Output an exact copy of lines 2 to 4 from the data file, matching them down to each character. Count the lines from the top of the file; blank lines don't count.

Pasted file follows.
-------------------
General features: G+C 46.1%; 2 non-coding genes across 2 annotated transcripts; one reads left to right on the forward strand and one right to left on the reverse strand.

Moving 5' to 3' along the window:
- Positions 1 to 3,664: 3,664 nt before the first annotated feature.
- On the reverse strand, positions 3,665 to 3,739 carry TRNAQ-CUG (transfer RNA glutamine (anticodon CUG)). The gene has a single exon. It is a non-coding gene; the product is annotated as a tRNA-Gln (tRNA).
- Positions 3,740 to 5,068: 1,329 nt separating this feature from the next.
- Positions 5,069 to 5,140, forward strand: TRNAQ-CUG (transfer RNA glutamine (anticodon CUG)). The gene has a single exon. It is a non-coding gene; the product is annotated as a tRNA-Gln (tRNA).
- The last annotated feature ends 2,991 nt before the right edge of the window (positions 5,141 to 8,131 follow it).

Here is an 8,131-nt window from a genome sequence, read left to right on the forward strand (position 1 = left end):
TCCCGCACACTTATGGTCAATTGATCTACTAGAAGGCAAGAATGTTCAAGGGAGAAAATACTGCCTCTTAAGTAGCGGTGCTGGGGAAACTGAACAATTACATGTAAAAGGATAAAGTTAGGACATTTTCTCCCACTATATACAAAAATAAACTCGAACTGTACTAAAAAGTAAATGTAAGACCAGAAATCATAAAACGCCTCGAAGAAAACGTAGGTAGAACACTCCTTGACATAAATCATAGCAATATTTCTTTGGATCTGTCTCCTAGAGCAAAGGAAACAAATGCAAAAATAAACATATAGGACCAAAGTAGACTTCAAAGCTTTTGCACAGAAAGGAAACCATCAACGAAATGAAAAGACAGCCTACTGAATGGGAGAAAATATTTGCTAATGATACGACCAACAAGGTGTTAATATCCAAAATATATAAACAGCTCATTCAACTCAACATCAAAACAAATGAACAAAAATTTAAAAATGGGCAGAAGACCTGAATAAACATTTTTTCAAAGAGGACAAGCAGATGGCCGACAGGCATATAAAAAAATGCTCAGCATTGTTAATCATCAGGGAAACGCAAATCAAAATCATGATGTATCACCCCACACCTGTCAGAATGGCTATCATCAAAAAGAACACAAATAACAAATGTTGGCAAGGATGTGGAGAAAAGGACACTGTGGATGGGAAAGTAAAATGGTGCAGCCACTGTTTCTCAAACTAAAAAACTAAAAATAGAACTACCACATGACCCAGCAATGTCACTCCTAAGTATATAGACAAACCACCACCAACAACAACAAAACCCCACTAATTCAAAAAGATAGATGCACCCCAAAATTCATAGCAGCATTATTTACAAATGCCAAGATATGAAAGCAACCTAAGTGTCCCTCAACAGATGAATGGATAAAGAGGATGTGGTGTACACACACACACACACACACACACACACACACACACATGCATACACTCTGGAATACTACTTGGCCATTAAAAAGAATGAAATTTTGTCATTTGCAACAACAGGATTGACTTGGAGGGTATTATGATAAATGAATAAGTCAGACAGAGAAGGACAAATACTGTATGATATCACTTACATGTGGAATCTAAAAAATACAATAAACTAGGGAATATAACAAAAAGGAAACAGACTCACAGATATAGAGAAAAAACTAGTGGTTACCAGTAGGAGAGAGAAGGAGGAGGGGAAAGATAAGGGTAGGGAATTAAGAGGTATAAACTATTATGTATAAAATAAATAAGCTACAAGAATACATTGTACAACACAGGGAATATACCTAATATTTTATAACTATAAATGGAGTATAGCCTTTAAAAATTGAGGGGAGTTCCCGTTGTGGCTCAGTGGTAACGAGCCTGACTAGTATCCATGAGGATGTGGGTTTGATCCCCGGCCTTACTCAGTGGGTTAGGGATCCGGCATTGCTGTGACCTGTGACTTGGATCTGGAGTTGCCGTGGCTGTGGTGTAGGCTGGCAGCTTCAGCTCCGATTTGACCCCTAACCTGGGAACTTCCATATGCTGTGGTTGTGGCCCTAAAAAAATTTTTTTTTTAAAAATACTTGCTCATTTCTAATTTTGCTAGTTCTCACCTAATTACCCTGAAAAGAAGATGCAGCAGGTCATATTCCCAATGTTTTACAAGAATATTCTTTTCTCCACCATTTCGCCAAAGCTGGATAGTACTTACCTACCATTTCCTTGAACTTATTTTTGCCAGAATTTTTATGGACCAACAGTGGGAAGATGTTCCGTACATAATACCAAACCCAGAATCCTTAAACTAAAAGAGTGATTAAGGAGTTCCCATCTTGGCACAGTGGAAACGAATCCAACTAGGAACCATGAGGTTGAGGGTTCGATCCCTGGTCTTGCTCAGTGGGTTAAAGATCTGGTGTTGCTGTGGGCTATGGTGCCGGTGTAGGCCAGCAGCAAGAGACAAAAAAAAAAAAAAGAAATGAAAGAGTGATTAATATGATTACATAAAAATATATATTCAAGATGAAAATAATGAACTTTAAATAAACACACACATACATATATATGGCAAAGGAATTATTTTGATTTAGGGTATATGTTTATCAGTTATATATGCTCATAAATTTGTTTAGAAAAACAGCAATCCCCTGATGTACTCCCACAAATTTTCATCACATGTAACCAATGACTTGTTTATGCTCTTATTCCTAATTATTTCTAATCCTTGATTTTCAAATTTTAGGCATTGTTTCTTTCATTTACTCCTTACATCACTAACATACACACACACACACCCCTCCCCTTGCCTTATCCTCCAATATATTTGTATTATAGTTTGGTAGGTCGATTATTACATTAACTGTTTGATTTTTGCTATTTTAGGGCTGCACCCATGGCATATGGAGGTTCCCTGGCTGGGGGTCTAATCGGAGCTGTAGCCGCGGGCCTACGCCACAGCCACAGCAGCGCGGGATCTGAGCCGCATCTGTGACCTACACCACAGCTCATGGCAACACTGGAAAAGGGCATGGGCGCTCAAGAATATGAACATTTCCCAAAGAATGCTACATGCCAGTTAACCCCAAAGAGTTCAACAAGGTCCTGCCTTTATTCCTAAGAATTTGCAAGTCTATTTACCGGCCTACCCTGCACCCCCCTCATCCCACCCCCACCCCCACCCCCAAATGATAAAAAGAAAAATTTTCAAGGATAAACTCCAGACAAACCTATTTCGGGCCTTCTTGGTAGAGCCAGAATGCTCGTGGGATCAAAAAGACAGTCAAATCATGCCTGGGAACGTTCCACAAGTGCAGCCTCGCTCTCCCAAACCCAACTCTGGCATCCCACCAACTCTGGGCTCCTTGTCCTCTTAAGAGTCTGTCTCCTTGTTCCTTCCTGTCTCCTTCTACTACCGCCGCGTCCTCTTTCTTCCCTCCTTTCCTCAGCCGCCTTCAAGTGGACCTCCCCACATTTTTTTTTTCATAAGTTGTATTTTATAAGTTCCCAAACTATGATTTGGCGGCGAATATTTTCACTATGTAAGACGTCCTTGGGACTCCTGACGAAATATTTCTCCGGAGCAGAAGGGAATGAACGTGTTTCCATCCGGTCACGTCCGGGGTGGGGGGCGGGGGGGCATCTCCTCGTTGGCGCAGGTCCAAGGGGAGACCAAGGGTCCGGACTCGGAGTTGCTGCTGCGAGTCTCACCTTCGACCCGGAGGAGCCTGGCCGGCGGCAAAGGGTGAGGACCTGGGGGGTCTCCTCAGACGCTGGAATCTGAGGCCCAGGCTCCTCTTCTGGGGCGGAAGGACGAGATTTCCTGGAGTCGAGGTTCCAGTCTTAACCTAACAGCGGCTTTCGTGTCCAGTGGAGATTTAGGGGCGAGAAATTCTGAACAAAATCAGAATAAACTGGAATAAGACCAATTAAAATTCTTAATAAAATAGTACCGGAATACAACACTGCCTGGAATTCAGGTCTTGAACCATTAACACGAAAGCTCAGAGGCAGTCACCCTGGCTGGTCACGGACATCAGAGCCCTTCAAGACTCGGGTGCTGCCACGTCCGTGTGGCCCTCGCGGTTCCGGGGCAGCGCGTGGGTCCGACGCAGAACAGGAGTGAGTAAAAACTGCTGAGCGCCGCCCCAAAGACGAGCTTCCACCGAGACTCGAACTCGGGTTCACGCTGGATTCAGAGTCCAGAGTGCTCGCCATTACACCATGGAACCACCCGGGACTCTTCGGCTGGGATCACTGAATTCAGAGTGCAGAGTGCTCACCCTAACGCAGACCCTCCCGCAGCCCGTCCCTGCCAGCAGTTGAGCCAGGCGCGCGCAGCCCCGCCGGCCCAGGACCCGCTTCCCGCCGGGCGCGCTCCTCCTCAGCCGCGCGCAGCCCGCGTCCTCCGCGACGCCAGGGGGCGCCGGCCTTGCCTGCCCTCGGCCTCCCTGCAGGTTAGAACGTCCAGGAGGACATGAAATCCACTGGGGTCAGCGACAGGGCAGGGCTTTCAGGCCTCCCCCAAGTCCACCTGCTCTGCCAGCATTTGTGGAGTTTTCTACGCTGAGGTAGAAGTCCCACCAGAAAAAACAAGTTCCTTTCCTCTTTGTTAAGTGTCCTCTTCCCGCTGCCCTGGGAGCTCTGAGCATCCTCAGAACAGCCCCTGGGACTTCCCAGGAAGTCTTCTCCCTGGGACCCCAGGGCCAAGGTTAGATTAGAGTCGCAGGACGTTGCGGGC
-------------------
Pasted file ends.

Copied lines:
Moving 5' to 3' along the window:
- Positions 1 to 3,664: 3,664 nt before the first annotated feature.
- On the reverse strand, positions 3,665 to 3,739 carry TRNAQ-CUG (transfer RNA glutamine (anticodon CUG)). The gene has a single exon. It is a non-coding gene; the product is annotated as a tRNA-Gln (tRNA).